What are the best foods to prevent glaucoma and other vision problems?
Avocado and spinach contain carotenoids lutein and zeaxanthin, both of which help keep your eyes healthy.
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Food is the best source of vitamins, minerals, and antioxidants for the eyes. The eyes also require nutrients to stay healthy and thus avoid diseases that can cause loss of vision or blindness.
A healthy, balanced diet is key to helping prevent cataracts, macular degeneration, glaucoma, and other vision problems.
Glaucoma is a leading cause of blindness worldwide
Glaucoma is a group of diseases that can damage the optic nerve of the eye. This can result in some loss of vision or blindness if it is not caught early and treated properly.
Anyone can develop glaucoma, but some people are at higher risk than others. According to the National Eye Institute in the United States, among those most at risk are African-Americans over 40 years of age; all people over the age of 60 and people with family members who have had glaucoma.
Better foods for your eyes
1. Green leafy vegetables
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Make sure to get plenty of dark leafy greens like spinach, kale, and collard greens. These vegetables are a source of carotenoids lutein and zeaxanthin, two important antioxidants that are especially concentrated in the tissues of the eyes.
These antioxidants help protect eye cells from free radical damage, protect eye tissues from sunlight damage and reduce the risk of eye changes related to aging.
Thee Academy of Nutrition and Dietetics advises eating leafy green vegetables with few slices of avocado.
2. Pumpkins, sweet potatoes, and carrots
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Eating pumpkin brings nutrients to your eyes. Pumpkin is rich in beta-carotene and other carotenoids. Beta-carotene is one of the pigments in a group of red, orange, and yellow pigments called carotenoids that provide vitamin A and they are found in fruits and vegetables, among them are carrots, sweet potatoes, papaya.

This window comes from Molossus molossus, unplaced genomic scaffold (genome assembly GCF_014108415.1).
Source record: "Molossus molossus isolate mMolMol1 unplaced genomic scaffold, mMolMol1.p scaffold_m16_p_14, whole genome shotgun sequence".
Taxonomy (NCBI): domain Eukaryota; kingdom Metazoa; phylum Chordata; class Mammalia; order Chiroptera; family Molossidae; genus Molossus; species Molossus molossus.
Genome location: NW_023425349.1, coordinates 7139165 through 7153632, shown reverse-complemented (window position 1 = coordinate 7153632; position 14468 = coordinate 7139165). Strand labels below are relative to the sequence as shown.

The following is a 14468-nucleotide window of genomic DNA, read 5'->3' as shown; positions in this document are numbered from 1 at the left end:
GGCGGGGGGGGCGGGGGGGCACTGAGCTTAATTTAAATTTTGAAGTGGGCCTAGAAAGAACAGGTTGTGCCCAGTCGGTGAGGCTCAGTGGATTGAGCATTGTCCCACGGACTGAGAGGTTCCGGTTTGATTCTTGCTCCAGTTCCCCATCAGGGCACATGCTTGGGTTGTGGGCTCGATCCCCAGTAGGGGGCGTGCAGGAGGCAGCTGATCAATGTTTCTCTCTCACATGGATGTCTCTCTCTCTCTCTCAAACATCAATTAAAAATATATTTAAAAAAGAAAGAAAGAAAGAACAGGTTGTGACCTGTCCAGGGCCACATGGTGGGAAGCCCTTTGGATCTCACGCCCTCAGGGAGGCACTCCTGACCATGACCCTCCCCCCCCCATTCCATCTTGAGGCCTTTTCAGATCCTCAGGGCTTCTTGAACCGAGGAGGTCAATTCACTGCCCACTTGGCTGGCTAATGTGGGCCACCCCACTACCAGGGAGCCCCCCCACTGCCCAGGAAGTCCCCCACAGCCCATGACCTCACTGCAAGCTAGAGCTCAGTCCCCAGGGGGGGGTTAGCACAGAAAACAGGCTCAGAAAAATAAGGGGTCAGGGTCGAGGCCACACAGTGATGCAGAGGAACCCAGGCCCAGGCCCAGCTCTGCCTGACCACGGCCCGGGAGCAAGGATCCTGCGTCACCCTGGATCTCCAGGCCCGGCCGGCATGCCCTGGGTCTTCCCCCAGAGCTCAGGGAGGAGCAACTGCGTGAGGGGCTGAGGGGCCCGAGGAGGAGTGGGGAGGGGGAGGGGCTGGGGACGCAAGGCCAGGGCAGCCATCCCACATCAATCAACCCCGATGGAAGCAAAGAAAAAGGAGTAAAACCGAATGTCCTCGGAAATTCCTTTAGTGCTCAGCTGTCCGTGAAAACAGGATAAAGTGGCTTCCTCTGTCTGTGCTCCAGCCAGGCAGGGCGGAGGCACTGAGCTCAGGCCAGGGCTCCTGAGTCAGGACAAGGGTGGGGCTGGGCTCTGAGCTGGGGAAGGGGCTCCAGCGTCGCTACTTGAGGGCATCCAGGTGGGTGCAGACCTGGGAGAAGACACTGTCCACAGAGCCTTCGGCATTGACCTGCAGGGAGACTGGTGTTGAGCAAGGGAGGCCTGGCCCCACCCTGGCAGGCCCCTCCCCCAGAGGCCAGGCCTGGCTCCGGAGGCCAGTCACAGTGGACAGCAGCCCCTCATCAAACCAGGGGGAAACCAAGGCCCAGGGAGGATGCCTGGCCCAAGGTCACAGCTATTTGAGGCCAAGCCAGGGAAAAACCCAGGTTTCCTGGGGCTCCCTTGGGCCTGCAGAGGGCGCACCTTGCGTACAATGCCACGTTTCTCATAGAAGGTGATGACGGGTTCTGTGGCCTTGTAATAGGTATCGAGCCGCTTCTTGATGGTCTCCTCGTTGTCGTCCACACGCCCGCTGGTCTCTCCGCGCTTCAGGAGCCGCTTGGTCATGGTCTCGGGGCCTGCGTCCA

Vitamin A is important for normal vision. It is an essential component of rhodopsin, a protein that absorbs light at receptors in the retina and supports normal differentiation and function of the conjunctival membranes and cornea.
3. Fatty fish
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Eating fish high in omega-3 fatty acids, such as salmon or sardines, is also good for your eyes. The DHA in fatty fish is the most complex form of omega-3. DHA can help slow retinal degeneration, including macular degeneration, the most common form of blindness in older people.
While DHA won’t reverse retinal damage, it can help preserve vision, relieve dry eye, and chronic eyelid inflammation.
4. Berries and peppers
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Consumption of fruits and vegetables rich in vitamin C like strawberries, peppers and citrus fruits flatter your eyes.
The National Institutes of Health publish that research studies indicate that vitamin C, combined with other nutrients, may slow the progression of age-related macular degeneration. Some studies indicate that people who consume more vitamin C present in food have a lower risk of cataracts.
Walnuts, chia seeds, hemp seeds, flax seeds and other nuts and seeds are good sources protein, fiber, minerals and many vitamins, including vitamin E, a nutrient that acts as an antioxidant. Among the effects of vitamin deficiency are muscle weakness and vision problems. Regular consumption of vitamin E can help prevent age-related macular degeneration and cataracts.
In addition to a healthy diet, quitting bad habits like smoking also favors eye care. Smoking increases the risk of diseases such as macular degeneration and cataracts, and can damage the optic nerve.
[Source: FitEyes.com and Explica .co]